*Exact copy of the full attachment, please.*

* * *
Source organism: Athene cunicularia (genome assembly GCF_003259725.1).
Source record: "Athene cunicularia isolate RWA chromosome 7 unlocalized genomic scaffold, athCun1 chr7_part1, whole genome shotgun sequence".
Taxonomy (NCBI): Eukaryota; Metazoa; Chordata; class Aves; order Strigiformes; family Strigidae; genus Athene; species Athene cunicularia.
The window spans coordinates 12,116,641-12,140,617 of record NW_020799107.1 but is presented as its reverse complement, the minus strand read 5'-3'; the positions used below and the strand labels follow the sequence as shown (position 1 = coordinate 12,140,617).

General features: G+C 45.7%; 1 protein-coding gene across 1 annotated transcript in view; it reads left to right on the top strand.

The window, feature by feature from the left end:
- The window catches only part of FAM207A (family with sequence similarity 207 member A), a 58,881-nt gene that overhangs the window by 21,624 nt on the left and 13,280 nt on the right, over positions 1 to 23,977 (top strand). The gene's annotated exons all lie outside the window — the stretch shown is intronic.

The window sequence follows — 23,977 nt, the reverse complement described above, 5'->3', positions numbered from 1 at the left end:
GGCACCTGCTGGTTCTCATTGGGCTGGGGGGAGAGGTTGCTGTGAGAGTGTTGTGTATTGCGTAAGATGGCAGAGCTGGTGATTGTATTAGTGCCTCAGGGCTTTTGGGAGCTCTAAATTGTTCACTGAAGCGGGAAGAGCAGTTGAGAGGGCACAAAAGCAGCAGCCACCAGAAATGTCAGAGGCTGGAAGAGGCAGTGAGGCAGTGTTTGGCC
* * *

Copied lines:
Source organism: Athene cunicularia (genome assembly GCF_003259725.1).
Source record: "Athene cunicularia isolate RWA chromosome 7 unlocalized genomic scaffold, athCun1 chr7_part1, whole genome shotgun sequence".
Taxonomy (NCBI): Eukaryota; Metazoa; Chordata; class Aves; order Strigiformes; family Strigidae; genus Athene; species Athene cunicularia.
The window spans coordinates 12,116,641-12,140,617 of record NW_020799107.1 but is presented as its reverse complement, the minus strand read 5'-3'; the positions used below and the strand labels follow the sequence as shown (position 1 = coordinate 12,140,617).

General features: G+C 45.7%; 1 protein-coding gene across 1 annotated transcript in view; it reads left to right on the top strand.

The window, feature by feature from the left end:
- The window catches only part of FAM207A (family with sequence similarity 207 member A), a 58,881-nt gene that overhangs the window by 21,624 nt on the left and 13,280 nt on the right, over positions 1 to 23,977 (top strand). The gene's annotated exons all lie outside the window — the stretch shown is intronic.

The window sequence follows — 23,977 nt, the reverse complement described above, 5'->3', positions numbered from 1 at the left end:
GGCACCTGCTGGTTCTCATTGGGCTGGGGGGAGAGGTTGCTGTGAGAGTGTTGTGTATTGCGTAAGATGGCAGAGCTGGTGATTGTATTAGTGCCTCAGGGCTTTTGGGAGCTCTAAATTGTTCACTGAAGCGGGAAGAGCAGTTGAGAGGGCACAAAAGCAGCAGCCACCAGAAATGTCAGAGGCTGGAAGAGGCAGTGAGGCAGTGTTTGGCC